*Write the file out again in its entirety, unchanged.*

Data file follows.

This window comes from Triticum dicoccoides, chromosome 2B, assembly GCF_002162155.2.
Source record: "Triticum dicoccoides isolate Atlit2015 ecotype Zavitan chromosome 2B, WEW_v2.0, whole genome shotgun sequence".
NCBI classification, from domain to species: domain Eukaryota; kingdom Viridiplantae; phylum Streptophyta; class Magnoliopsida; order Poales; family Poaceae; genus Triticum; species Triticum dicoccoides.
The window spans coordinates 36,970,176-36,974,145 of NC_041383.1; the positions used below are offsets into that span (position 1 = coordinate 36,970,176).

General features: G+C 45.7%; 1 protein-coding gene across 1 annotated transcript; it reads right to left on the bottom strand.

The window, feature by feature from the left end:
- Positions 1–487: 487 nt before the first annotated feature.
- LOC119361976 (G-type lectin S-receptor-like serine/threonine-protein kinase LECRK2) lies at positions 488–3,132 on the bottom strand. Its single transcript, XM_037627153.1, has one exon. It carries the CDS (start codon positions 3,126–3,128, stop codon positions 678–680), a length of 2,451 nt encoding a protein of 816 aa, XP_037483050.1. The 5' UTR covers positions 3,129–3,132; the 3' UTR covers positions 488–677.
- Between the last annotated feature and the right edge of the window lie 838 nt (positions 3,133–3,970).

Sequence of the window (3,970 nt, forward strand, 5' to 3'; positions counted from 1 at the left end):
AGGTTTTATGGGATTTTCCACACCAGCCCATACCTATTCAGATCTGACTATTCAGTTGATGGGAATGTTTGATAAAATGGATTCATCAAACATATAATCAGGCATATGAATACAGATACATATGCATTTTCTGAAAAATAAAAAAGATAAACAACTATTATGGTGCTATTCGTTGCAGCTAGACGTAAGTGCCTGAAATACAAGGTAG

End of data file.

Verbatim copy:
This window comes from Triticum dicoccoides, chromosome 2B, assembly GCF_002162155.2.
Source record: "Triticum dicoccoides isolate Atlit2015 ecotype Zavitan chromosome 2B, WEW_v2.0, whole genome shotgun sequence".
NCBI classification, from domain to species: domain Eukaryota; kingdom Viridiplantae; phylum Streptophyta; class Magnoliopsida; order Poales; family Poaceae; genus Triticum; species Triticum dicoccoides.
The window spans coordinates 36,970,176-36,974,145 of NC_041383.1; the positions used below are offsets into that span (position 1 = coordinate 36,970,176).

General features: G+C 45.7%; 1 protein-coding gene across 1 annotated transcript; it reads right to left on the bottom strand.

The window, feature by feature from the left end:
- Positions 1–487: 487 nt before the first annotated feature.
- LOC119361976 (G-type lectin S-receptor-like serine/threonine-protein kinase LECRK2) lies at positions 488–3,132 on the bottom strand. Its single transcript, XM_037627153.1, has one exon. It carries the CDS (start codon positions 3,126–3,128, stop codon positions 678–680), a length of 2,451 nt encoding a protein of 816 aa, XP_037483050.1. The 5' UTR covers positions 3,129–3,132; the 3' UTR covers positions 488–677.
- Between the last annotated feature and the right edge of the window lie 838 nt (positions 3,133–3,970).

Sequence of the window (3,970 nt, forward strand, 5' to 3'; positions counted from 1 at the left end):
AGGTTTTATGGGATTTTCCACACCAGCCCATACCTATTCAGATCTGACTATTCAGTTGATGGGAATGTTTGATAAAATGGATTCATCAAACATATAATCAGGCATATGAATACAGATACATATGCATTTTCTGAAAAATAAAAAAGATAAACAACTATTATGGTGCTATTCGTTGCAGCTAGACGTAAGTGCCTGAAATACAAGGTAG